Strike life was not limited, however, only to political issues. The leader of the protest, Krzysztof Jakubczak, gave a recital of songs accompanied by guitar (people also sung in smaller groups), the courtyard of the occupied building was the centre of social life – students took advantage of good weather. A famous students’ chaplain and a Dominican friar, father Ludwik Wiśniewski O.P., said mass.

On 6 May at 11 AM, students and employees of the Wrocław University of Science and Technology made an attempt to organise a solidarity rally at the Pomnik Pomordowanych Profesorów Lwowskich – the monument commemorating the murdered Lviv professors. That proved impossible because of the great number of ZOMO police units. While dispersing the gathering crowds, the militia have arrested 23 people. Because of the situation, the participants of the rally moved to the main building of the university where they adopted a resolution and proclaimed a strike until the following morning. A strike committee was established, its members including: Adam Chabiński, Wiesław Gierus, Piotr Lorenz, Andrzej Matusiak, Joanna Metzger, Dariusz Stanek, and Janusz Zajączkowski. The formulated postulates corresponded to the University students’ demands.

Meanwhile, in the occupied building of the Faculty of Polish Philology, a dispute over the time when the strike was supposed to end arose. Next to the supporters of maintaining the earlier proclaimed length of the protest (24 hours) appeared radicals who demanded the strike be prolonged indefinitely. They hoped that the striking students would convince the citizens of Wrocław to join, and that, like in 1980, they would demonstrate universal solidarity. Ultimately, after much discussion, it was decided that the occupation of the building would end according to plan. Also in the morning of 7 May, striking students have left the main building of the University of Science and Technology.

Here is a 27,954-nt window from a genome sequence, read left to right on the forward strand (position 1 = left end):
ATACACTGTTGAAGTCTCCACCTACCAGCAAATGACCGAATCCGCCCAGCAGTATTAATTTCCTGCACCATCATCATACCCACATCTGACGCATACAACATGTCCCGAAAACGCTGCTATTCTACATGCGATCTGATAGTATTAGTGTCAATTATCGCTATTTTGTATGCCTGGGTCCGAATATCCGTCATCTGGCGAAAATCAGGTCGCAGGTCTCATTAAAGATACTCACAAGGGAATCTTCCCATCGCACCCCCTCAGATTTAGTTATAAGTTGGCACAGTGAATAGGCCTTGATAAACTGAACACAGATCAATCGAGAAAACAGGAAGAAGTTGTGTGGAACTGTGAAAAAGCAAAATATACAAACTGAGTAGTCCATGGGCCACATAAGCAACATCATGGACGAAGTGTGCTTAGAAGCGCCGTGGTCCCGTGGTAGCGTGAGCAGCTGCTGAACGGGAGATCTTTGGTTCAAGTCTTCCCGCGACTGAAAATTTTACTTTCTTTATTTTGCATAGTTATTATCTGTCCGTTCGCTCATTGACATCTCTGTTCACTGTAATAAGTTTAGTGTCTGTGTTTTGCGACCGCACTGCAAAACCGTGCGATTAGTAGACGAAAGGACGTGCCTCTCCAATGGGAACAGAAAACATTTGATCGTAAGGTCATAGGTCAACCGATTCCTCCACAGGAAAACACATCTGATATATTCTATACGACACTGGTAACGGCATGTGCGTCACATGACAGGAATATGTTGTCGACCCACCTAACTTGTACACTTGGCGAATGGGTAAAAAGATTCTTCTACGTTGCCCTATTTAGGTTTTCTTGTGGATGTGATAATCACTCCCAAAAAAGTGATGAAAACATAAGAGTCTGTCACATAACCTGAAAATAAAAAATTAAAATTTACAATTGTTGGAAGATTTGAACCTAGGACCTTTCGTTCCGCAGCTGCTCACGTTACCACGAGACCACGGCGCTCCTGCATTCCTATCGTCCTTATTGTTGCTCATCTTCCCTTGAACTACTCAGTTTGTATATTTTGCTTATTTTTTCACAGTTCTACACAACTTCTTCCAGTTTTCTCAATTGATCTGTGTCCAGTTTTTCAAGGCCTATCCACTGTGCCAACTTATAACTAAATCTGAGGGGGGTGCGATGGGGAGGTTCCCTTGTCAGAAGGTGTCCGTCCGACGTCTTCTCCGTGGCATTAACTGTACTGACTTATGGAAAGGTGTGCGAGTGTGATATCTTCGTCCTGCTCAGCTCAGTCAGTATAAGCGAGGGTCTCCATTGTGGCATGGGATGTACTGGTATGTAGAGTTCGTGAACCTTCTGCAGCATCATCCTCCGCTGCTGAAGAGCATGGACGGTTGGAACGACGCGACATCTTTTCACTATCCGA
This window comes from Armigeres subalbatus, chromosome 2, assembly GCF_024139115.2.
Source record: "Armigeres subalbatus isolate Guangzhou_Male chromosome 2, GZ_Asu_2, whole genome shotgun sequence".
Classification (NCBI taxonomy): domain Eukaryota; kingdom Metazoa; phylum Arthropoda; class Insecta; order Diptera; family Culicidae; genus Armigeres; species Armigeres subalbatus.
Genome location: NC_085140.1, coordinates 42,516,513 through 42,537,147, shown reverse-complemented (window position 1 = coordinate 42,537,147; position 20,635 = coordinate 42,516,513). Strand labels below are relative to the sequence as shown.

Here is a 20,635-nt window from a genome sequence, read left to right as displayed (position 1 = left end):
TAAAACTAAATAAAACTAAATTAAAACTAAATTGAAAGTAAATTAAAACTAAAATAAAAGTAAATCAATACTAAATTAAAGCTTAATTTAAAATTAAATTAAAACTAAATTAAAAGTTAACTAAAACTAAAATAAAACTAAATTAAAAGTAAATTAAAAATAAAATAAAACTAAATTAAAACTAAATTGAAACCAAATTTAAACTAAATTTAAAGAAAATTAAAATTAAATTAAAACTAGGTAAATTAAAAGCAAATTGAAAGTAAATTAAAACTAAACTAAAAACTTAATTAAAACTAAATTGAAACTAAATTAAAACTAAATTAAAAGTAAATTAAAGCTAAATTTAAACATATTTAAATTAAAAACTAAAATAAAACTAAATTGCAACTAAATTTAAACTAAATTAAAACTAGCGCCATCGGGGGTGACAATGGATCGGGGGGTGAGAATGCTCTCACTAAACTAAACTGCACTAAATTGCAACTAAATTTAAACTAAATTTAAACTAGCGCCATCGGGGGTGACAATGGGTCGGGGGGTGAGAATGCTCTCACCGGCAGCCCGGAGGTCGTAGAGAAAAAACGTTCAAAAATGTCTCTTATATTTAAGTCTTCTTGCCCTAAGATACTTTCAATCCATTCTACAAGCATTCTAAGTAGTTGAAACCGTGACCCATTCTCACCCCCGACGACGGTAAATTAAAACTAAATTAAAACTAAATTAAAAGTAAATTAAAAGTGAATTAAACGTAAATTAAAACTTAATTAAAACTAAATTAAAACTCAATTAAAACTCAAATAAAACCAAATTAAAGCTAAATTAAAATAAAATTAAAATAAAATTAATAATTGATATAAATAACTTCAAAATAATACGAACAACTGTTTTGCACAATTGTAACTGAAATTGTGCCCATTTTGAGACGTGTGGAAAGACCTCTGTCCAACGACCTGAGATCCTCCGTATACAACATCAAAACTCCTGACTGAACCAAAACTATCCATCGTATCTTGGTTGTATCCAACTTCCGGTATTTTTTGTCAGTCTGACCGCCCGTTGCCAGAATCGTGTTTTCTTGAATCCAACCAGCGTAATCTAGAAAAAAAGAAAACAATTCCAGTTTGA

In the following days other big rallies were organised at Wrocław University and the University of Science and Technology, as well as the University School of Physical Education, the Academy of Music, and the Agricultural University. There was also an attempt at organising an absenteeism strike. Rallies have also been organised in multiple Wrocław factories – “Pafawag” (locomotive manufacturer), Stocznia Rzeczna (river shipyard), ZNTK (rolling stock maintenance and construction factory), and FAT (automatic lathe factory). Generally speaking, however, the protests have started nearing their end, which was also a result of the strike in Gdańsk Shipyard ending in the evening of 10 May.

The May protests were unsuccessful, they did not manage to persuade the communist authorities to make any concessions. They did, however, help invigorate resistance activities on Wrocław universities, and develop the structures of the Independent Students’ Association. On 17 May, Wrocław Universities Agreement, constituted of representatives of five universities, was established. NZS was gradually expanding its public activity.

In May 1988, the slogan “There is no freedom without Solidarity” was born. One year later, it became a reality, not without Wrocław students.

Dr. Łukasz Kamińśki, Faculty of Historical Sciences UWr


  1. K. Dworaczek, Burzliwa Dekada. NZS we Wrocławiu 1980–1989, Warszawa 2012.
  2. Ł. Kamiński, NSZZ „Solidarność” Region Dolny Śląsk, [w:] NSZZ „Solidarność“ 1980–1989, t. 6. Polska południowa, pod red. Ł. Kamińskiego i G. Waligóry, Warszawa 2010, s. 317–465.
  3. J. K. Popińscy, Od SKS do NZS. Niezależne Zrzeszenie Studentów we Wrocławiu 1980-2010, Wrocław 201
  4. Wyboista droga do wolności, red. J. Szymonik, Wrocław 2005.


Published by: Tomasz Sikora

16 Nov 2020

last modification: 17 Nov 2020